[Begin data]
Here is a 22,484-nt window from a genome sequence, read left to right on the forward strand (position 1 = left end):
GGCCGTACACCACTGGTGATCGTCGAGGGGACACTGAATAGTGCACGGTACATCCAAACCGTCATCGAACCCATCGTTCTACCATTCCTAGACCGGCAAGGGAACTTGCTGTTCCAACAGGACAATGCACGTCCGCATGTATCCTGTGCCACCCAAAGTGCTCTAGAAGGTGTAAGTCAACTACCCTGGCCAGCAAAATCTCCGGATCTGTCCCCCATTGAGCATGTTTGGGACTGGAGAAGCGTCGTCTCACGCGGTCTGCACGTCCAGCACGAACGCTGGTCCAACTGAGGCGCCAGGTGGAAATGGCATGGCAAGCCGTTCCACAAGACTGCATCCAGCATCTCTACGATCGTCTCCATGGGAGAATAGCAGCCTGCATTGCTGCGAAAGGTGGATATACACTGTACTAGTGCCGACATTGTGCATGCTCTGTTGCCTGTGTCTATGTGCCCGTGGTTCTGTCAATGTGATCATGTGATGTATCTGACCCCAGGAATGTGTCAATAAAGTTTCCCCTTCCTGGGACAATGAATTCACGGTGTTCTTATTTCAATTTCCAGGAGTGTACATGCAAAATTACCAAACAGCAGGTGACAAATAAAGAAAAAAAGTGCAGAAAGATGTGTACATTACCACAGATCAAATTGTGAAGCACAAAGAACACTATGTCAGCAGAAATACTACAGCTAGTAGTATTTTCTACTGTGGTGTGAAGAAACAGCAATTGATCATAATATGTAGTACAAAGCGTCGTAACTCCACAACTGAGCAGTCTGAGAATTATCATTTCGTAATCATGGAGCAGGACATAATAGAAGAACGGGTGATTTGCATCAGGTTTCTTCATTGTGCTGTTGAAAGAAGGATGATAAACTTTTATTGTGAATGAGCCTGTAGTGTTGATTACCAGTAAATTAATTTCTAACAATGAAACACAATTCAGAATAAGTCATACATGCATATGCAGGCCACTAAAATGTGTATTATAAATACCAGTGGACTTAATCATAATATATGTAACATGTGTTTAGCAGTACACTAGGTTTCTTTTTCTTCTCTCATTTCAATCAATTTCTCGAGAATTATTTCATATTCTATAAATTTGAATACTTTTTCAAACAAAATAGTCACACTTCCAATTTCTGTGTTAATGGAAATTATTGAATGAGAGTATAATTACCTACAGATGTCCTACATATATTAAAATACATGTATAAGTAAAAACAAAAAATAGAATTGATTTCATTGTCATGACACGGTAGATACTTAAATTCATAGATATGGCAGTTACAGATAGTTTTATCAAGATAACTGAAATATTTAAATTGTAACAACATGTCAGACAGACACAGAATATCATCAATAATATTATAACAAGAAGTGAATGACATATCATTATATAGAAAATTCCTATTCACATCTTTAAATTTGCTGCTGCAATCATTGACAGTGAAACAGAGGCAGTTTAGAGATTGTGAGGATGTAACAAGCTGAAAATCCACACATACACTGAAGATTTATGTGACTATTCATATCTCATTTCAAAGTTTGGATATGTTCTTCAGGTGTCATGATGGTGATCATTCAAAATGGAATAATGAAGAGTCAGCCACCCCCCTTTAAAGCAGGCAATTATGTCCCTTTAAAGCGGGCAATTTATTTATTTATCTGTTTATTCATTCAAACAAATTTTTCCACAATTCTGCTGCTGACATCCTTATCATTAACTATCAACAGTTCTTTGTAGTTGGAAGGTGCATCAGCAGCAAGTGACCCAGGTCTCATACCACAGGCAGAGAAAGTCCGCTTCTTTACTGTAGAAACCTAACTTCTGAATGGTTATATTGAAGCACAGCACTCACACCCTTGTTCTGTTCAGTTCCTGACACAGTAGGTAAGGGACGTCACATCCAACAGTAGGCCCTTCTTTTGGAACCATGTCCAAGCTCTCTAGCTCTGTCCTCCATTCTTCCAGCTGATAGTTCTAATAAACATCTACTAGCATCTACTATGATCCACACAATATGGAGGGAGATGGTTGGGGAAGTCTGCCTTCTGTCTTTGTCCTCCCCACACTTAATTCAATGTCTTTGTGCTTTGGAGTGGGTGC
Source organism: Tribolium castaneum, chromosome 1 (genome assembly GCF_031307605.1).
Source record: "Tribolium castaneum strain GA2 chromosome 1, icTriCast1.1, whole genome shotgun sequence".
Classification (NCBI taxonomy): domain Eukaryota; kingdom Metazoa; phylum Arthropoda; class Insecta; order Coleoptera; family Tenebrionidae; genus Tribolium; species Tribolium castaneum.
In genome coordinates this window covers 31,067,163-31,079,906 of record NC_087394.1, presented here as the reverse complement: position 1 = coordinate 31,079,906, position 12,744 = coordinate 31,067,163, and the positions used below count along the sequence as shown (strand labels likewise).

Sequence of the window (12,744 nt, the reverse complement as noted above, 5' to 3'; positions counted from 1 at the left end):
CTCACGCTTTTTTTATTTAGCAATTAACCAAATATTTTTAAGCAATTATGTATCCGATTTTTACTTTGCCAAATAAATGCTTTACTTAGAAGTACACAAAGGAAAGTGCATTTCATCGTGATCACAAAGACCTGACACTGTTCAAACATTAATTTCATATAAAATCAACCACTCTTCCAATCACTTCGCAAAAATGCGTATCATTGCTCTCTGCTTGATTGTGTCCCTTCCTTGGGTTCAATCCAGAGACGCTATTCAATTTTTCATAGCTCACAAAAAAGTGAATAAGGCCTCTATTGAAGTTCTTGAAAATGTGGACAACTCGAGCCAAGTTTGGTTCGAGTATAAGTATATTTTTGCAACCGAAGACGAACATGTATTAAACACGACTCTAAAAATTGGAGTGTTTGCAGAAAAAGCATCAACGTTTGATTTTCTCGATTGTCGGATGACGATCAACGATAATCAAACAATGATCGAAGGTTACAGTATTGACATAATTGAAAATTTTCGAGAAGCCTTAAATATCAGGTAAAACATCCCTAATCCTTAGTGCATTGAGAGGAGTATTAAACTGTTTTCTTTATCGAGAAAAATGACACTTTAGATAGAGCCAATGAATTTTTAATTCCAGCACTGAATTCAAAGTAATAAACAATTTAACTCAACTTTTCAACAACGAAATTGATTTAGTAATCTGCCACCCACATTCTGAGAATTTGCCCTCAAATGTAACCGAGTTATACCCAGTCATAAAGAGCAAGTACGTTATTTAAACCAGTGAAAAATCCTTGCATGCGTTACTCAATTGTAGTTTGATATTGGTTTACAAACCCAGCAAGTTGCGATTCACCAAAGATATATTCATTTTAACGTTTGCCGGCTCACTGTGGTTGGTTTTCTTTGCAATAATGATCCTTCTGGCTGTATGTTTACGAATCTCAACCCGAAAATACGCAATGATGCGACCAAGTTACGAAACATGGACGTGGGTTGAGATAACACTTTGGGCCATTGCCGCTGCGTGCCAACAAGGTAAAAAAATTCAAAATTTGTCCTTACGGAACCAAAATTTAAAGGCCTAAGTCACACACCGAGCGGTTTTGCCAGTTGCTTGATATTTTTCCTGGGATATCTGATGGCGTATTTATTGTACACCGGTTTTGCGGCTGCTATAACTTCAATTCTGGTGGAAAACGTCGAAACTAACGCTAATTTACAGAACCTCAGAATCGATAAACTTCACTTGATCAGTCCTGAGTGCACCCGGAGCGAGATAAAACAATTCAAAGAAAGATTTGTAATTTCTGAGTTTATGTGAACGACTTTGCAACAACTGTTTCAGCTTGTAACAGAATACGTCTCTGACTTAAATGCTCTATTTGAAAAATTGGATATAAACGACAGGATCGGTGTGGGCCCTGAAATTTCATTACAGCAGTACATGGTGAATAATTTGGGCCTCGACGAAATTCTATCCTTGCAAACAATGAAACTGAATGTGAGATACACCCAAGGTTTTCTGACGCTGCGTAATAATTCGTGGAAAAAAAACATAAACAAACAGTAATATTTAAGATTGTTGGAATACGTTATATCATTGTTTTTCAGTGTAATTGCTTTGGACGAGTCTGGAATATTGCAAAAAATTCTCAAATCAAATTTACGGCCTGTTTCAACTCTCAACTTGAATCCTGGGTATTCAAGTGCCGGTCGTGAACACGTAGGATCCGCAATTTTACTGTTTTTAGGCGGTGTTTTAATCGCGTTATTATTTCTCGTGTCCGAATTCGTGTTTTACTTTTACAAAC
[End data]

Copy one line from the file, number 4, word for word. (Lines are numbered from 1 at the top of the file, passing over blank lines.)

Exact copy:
Source record: "Tribolium castaneum strain GA2 chromosome 1, icTriCast1.1, whole genome shotgun sequence".